Clo. Shepherd, how cam’st thou hither to this place?
No way is trodden; all the verdant grass
The spring shot up stands yet unbruisèed here
Of any foot; only the dappled deer,
Far from the fearèed sound of crookèed horn,
Dwells in this fastness.

The. Chaster than the morn,
I have not wandered, or by strong illusion
Into this virtuous place have made intrusion:
But hither am I come (believe me, fair),
To seek you out, of whose great good the air
Is full, and strongly labours, whilst the sound
Breaks against heaven, and drives into a stound
Th’amazèed shepherd, that such virtue can
Be resident in lesser than a man.

Clo. If any art I have, or hidden skill,
May cure thee of disease of festered ill
Whose grief or greenness to another’s eye
May seem unpossible of remedy,
I dare yet undertake it.

The. ’Tis no pain
I suffer through disease, no beating vein
Conveys infection dangerous to the heart,
No part imposthumed, to be cured by art,
This body holds; and yet a fuller grief
Than ever skilful hand did give relief
Dwells on my soul, and may be healed by you,
Fair, beauteous virgin.

Clo. Then, shepherd, let me sue
To know thy grief: that man yet never knew
The way to health that durst not show his sore.

The. Then, fairest, know, I love you.

Clo. Swain, no more!
Thou hast abused the strictness of this place,
And offered sacrilegious foul disgrace
To the sweet rest of these interrèed bones;
For fear of whose ascending, fly at once,
Thou and thy idle passions, that the sight
Of death and speedy vengeance may not fright
Thy very soul with horror.

The. Let me not,
Thou all perfection, merit such a blot
For my true zealous faith.

Clo. Dar’st thou abide
To see this holy earth at once divide,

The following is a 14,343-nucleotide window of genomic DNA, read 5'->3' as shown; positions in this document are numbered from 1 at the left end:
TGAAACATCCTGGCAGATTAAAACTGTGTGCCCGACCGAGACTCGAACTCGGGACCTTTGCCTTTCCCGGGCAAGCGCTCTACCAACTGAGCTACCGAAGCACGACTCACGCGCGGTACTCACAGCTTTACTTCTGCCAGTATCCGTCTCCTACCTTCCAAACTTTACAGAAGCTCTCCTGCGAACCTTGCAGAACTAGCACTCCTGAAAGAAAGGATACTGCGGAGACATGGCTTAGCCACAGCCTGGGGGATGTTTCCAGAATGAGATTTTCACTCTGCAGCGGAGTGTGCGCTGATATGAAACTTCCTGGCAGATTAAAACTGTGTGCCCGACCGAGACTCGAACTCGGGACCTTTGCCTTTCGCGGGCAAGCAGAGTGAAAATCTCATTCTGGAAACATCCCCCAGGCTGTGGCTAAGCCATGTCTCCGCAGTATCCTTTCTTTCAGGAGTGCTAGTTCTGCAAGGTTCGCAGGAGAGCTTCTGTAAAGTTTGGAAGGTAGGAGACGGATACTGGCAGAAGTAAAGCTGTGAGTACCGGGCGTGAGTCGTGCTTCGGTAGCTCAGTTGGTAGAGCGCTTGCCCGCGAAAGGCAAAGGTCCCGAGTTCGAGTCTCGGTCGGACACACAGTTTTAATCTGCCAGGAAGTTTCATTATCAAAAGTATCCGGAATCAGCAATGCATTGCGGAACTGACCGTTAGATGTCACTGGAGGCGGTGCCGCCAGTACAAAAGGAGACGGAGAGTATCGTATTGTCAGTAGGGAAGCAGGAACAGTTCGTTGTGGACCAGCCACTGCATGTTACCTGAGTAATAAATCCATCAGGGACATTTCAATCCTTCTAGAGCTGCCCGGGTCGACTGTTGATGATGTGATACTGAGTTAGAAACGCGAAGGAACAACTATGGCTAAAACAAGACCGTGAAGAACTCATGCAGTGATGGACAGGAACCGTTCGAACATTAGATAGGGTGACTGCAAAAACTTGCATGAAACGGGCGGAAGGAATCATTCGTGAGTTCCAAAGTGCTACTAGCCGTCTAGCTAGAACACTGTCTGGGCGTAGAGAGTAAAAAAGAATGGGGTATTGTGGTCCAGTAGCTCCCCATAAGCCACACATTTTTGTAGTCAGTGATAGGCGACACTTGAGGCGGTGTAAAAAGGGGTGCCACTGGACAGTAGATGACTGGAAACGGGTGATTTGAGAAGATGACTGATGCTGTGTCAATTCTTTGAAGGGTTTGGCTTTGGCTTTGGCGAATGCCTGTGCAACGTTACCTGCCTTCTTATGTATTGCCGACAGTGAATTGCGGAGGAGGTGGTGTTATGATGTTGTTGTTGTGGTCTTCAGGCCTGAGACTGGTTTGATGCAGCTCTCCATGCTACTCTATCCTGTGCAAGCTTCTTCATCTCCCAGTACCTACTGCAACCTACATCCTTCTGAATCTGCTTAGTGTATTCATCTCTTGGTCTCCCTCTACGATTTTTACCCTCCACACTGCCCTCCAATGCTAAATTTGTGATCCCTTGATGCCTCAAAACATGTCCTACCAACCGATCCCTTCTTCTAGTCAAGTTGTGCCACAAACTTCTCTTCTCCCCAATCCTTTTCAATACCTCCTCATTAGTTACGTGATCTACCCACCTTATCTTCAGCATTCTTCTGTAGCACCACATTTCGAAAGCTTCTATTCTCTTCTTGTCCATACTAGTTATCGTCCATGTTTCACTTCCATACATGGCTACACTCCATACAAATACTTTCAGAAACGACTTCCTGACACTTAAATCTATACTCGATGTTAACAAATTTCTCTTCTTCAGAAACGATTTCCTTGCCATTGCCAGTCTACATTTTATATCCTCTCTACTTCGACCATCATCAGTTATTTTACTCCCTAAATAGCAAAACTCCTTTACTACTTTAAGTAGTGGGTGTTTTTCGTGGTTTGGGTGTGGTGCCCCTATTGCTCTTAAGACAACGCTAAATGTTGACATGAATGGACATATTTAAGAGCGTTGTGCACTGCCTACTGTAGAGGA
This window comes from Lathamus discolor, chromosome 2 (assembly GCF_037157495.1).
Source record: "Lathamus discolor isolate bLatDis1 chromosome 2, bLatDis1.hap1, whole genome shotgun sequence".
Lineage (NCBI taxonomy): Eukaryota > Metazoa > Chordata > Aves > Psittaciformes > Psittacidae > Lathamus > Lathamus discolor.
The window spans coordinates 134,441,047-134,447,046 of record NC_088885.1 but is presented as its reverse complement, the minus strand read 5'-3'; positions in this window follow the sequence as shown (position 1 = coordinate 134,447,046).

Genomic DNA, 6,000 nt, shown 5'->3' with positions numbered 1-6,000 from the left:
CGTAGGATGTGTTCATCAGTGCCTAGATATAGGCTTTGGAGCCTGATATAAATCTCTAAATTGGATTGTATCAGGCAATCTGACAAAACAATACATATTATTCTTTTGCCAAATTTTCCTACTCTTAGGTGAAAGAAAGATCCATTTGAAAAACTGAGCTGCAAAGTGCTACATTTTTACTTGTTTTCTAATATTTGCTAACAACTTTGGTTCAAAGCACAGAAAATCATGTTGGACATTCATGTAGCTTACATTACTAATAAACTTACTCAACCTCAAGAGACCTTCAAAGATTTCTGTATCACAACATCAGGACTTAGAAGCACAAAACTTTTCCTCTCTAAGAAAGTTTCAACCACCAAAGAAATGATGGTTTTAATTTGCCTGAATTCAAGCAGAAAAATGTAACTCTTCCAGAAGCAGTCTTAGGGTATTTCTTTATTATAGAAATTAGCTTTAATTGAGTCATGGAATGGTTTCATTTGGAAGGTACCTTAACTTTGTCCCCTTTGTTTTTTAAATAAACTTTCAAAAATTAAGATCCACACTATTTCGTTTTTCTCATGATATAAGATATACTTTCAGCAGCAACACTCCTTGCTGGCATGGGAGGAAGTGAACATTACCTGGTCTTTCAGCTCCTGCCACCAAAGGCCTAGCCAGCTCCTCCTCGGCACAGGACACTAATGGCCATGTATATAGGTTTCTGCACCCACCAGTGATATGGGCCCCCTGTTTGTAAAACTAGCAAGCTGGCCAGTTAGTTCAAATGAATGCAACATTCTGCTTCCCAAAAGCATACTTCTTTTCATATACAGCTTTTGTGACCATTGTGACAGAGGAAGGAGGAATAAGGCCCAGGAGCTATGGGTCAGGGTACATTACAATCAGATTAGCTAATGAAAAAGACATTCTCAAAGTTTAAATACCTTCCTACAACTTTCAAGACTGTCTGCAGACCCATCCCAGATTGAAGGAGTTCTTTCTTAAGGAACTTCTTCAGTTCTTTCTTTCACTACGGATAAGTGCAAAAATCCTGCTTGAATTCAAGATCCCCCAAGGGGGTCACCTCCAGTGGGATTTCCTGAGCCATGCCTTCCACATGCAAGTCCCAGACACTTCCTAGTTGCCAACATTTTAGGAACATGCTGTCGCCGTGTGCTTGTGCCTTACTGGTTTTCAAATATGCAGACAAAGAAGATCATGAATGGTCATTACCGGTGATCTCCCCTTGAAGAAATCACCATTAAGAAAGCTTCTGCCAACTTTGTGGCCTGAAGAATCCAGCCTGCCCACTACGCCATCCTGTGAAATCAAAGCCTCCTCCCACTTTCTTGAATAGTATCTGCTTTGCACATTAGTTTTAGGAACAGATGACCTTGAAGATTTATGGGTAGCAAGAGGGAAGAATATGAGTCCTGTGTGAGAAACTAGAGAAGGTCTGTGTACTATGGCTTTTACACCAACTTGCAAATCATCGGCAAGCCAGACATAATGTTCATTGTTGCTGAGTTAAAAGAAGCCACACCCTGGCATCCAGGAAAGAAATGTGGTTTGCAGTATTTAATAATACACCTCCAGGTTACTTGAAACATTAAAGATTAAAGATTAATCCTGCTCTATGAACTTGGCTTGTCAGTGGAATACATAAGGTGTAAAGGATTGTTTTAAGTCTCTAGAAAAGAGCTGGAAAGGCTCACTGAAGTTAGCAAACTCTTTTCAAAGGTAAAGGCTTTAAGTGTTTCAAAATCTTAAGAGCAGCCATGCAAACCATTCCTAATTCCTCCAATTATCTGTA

And give her body up? for sure it will,
If thou pursu’st with wanton flames to fill
This hallowed place: therefore repent and go,
Whilst I with prayers appease his ghost below,
That else would tell thee what it were to be
A rival in that virtuous love that he
Embraces yet.

The. ’Tis not the white or red
Inhabits in your cheek that thus can wed
My mind to adoration; nor your eye,
Though it be full and fair, your forehead high
And smooth as Pelops’ shoulder; not the smile
Lies watching in those dimples to beguile
The easy soul; your hands and fingers long,
With veins enamelled richly; nor your tongue,
Though it spoke sweeter than Arion’s harp;
Your hair woven into many a curious warp,
Able in endless error to enfold
The wandering soul; not the true perfect mould
Of all your body, which as pure doth show
In maiden-whiteness as the Alpen-snow:
All these, were but your constancy away,
Would please me less than a black stormy day
The wretched seaman toiling through the deep.
But, whilst this honoured strictness you dare keep,
Though all the plagues that e’er begotten were
In the great womb of air were settled here,
In opposition, I would, like the tree,
Shake off those drops of weakness, and be free
Even in the arm of danger.

Clo. Wouldst thou have
Me raise again, fond man, from silent grave
Those sparks, that long ago were buried here
With my dear friend’s cold ashes?

The. Dearest dear,
I dare not ask it, nor you must not grant:
Stand strongly to your vow, and do not faint.
Remember how he loved you, and be still
The same opinion speaks you: let not will,
And that great god of women, appetite,
Set up your blood again; do not invite
Desire and fancy from their long exile,
To seat them once more in a pleasing smile:
Be, like a rock, made firmly up ’gainst all
The power of angry heaven, or the strong fall
Of Neptune’s battery. If you yield, I die
To all affection; ’tis that loyalty
You tie unto this grave I so admire:
And yet there’s something else I would desire,
If you would hear me, but withal deny.
Oh, Pan, what an uncertain destiny
Hangs over all my hopes! I will retire;
For, if I longer stay, this double fire
Will lick my life up.

  By PanEris using Melati.

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